Partnership for Extraordinary Minds
  Understanding Autism
Diagnostic and Educational Disability Criteria
Four Categories of Differences
Understanding Physical Differences
Understanding Cognitive Differences
Understanding Social Communication Differences
Understanding Emotional Regulation Differences

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"... the most important considerations in devising educational programs for children with autistic spectrum disorders have to do with recognition of the autism spectrum as a whole, with the concomitant implications for social, communicative, and behavioral development and learning, and with the understanding of the strengths and weaknesses of the individual child across areas of development."
—Educating Children with Autism, 2001
Home > Understanding Autism > Understanding Emotional Regulation Differences

Understanding Emotional Regulation Differences
Students on the spectrum are under an amount of stress at school that can be difficult to comprehend. Little about this environment is geared toward their success. The constant social demands, sensory stimulation, and academic requirements can overwhelm them, even on their best day. In order to help them succeed, it’s necessary to appreciate the amount of effort required of them just to be there. Students on the autism spectrum often feel most safe when they feel they have some control over their environment and choices. Considering their need for control and safety along with the need to challenge them to learn and grow is a delicate balancing act.

  • May have difficulty identifying, controlling, and communicating his emotions
    • May respond “I’m fine” or “I’m happy” when it is clear he is distressed
    • May express emotions only in extremes
    • May show little emotion, even if extremely upset
    • May change from calm to extremely upset without apparent warning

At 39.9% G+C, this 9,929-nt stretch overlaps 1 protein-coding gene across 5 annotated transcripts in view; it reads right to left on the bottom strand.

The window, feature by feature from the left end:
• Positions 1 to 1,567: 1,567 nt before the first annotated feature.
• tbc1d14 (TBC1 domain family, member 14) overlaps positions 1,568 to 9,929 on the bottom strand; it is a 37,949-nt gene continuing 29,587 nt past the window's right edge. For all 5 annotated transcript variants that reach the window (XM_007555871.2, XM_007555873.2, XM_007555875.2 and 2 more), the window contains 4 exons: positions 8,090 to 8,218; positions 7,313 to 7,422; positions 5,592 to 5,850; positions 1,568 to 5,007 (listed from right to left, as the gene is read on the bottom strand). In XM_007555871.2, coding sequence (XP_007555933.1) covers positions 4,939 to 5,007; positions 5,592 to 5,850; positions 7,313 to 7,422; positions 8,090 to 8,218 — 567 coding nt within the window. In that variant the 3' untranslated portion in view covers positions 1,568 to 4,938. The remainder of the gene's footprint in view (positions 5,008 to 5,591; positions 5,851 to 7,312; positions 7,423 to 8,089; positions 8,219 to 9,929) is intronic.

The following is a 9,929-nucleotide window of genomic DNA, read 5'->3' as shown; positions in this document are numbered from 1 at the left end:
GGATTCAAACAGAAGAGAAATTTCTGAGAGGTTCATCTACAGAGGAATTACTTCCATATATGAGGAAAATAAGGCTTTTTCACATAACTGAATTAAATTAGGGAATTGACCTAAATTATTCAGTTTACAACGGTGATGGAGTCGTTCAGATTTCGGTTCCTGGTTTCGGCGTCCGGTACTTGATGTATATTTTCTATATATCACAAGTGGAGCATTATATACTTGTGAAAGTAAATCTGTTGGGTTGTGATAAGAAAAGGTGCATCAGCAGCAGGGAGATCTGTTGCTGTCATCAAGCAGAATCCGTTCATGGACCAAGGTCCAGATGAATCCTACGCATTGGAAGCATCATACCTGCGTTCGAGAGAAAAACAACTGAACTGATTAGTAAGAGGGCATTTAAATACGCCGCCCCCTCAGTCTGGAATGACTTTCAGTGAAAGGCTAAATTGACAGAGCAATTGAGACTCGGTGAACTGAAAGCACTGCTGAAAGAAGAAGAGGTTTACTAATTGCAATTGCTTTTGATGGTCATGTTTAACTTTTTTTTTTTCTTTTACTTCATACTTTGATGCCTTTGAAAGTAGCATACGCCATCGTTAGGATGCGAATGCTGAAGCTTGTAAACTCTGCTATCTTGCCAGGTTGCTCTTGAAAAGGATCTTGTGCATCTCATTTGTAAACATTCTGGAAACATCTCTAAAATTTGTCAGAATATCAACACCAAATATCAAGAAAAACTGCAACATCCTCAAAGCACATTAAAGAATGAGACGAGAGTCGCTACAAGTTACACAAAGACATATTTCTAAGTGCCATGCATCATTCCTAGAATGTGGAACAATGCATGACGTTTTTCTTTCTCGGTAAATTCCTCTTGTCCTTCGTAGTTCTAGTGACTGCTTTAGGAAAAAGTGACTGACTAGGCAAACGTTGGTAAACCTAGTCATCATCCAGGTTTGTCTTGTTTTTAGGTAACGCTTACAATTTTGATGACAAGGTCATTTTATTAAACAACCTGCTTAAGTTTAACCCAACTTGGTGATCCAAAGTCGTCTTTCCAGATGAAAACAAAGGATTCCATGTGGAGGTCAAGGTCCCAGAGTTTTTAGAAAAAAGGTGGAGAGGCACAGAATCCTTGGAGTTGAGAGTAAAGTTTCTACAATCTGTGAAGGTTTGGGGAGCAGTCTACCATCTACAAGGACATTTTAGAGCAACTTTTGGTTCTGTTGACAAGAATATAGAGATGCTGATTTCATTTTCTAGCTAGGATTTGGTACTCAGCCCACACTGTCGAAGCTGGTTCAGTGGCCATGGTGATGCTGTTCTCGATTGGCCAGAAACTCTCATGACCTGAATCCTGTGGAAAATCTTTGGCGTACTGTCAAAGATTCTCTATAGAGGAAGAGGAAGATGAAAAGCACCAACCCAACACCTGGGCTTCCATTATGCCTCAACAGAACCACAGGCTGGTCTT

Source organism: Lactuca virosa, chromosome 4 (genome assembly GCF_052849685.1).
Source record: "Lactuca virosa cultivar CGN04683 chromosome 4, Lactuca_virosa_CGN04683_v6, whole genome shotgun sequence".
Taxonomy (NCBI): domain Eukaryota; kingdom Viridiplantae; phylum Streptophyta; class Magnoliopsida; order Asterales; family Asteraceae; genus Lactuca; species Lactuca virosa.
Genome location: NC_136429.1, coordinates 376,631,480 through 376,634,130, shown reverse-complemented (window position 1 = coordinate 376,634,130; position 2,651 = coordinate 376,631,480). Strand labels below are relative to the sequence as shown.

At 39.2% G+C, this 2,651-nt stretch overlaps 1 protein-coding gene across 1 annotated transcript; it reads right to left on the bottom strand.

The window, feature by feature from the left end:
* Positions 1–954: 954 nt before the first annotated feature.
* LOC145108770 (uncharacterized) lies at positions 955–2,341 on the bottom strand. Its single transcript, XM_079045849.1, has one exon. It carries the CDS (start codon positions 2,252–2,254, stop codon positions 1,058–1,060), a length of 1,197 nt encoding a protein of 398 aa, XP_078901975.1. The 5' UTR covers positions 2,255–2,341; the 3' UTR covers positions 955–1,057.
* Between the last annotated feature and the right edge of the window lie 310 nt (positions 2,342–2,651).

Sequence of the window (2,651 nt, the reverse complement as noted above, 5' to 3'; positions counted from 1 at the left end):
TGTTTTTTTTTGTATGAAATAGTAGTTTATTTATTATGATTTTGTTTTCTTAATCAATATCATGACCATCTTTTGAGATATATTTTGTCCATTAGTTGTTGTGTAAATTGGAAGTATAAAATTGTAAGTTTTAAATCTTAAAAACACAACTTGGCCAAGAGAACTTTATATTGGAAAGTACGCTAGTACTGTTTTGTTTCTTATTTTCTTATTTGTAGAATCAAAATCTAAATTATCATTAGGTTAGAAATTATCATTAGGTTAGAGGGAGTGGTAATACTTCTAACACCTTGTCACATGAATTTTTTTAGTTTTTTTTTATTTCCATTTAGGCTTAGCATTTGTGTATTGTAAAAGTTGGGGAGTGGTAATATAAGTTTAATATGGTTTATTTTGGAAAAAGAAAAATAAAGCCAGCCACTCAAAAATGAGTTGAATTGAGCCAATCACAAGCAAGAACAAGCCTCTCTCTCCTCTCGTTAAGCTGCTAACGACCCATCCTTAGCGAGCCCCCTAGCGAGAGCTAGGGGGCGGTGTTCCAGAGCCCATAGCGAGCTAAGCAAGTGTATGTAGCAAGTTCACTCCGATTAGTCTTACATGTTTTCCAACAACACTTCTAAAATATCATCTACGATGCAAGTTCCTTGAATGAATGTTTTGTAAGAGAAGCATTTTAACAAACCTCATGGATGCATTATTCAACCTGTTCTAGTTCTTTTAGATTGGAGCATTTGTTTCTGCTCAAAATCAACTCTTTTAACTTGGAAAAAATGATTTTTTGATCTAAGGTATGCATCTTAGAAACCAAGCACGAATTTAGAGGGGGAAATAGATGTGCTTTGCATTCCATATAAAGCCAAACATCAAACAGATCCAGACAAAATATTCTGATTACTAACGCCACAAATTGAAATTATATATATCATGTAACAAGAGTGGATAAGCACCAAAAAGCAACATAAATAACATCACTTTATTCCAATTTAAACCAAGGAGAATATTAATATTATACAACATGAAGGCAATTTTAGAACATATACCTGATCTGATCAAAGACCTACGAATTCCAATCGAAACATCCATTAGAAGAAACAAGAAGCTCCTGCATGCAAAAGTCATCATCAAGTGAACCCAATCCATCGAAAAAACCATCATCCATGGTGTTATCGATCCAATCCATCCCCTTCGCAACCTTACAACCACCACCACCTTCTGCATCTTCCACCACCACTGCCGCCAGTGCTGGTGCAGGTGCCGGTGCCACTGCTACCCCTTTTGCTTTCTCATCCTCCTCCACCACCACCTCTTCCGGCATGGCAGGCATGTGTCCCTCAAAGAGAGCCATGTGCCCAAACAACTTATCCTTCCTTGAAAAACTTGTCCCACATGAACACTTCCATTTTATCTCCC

• May be easily overwhelmed by her own emotions as well as the emotions of others, even positive ones
    • May scream at others or cry
    • May become angry and lash out when someone else is upset
    • May become silly or wild when others are happy or excited
    • May shut down and become relatively unresponsive
  • May live with a heightened sense of anxiety; his fight-or-flight response is easily triggered
  • May have extreme responses to the actions of others
    • May respond explosively to a small offense
    • May cry easily
    • May shut down and not respond at all
  • May worry obsessively and be overly fearful
  • May have extreme responses to frustration or mistakes, even small ones
  • May have meltdowns*
  • May withdraw into his imagination
  • May have low self-esteem
  • May tend toward depression, especially during teenage years
  • May have a preoccupation with death or talk about suicide
  • May not perceive real danger and may take risks

* Meltdowns are different than temper tantrums. Deborah Lipsky describes tantrums as goal-directed behavior—an attempt to manipulate another individual. Meltdowns are uncontrolled reactions to overwhelming stress—an extreme emotional and behavioral response triggered by the fight-or-flight response. For more detailed information on meltdowns, read Managing Meltdowns: Using the S.C.A.R.E.D. Calming Technique with Children and Adults with Autism by Deborah Lipsky and Will Richards.
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